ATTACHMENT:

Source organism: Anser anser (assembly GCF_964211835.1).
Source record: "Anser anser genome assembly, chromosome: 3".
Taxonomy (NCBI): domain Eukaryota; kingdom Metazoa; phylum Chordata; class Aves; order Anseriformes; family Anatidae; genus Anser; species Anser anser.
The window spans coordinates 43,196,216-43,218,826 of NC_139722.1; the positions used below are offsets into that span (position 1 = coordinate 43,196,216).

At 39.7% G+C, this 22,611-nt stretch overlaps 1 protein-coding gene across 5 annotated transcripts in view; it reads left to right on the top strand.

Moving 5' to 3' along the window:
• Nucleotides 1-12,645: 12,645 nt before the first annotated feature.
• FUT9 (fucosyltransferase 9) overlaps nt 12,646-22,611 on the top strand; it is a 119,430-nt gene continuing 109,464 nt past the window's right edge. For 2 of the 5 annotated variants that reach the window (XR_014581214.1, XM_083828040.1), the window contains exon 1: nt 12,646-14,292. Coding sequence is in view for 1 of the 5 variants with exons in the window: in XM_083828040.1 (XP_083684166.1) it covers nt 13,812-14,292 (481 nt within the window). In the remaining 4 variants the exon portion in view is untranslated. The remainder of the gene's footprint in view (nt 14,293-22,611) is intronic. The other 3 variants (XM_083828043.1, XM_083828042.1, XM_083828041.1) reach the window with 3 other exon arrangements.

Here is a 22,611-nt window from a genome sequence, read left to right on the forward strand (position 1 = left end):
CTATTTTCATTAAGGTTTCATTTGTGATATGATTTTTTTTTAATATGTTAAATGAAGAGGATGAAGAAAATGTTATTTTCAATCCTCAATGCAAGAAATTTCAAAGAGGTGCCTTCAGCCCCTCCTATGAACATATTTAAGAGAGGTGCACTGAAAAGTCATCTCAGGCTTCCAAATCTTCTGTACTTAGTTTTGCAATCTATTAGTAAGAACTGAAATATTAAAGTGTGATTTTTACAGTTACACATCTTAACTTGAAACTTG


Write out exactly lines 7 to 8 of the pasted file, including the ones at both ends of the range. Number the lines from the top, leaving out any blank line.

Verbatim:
• Nucleotides 1-12,645: 12,645 nt before the first annotated feature.
• FUT9 (fucosyltransferase 9) overlaps nt 12,646-22,611 on the top strand; it is a 119,430-nt gene continuing 109,464 nt past the window's right edge. For 2 of the 5 annotated variants that reach the window (XR_014581214.1, XM_083828040.1), the window contains exon 1: nt 12,646-14,292. Coding sequence is in view for 1 of the 5 variants with exons in the window: in XM_083828040.1 (XP_083684166.1) it covers nt 13,812-14,292 (481 nt within the window). In the remaining 4 variants the exon portion in view is untranslated. The remainder of the gene's footprint in view (nt 14,293-22,611) is intronic. The other 3 variants (XM_083828043.1, XM_083828042.1, XM_083828041.1) reach the window with 3 other exon arrangements.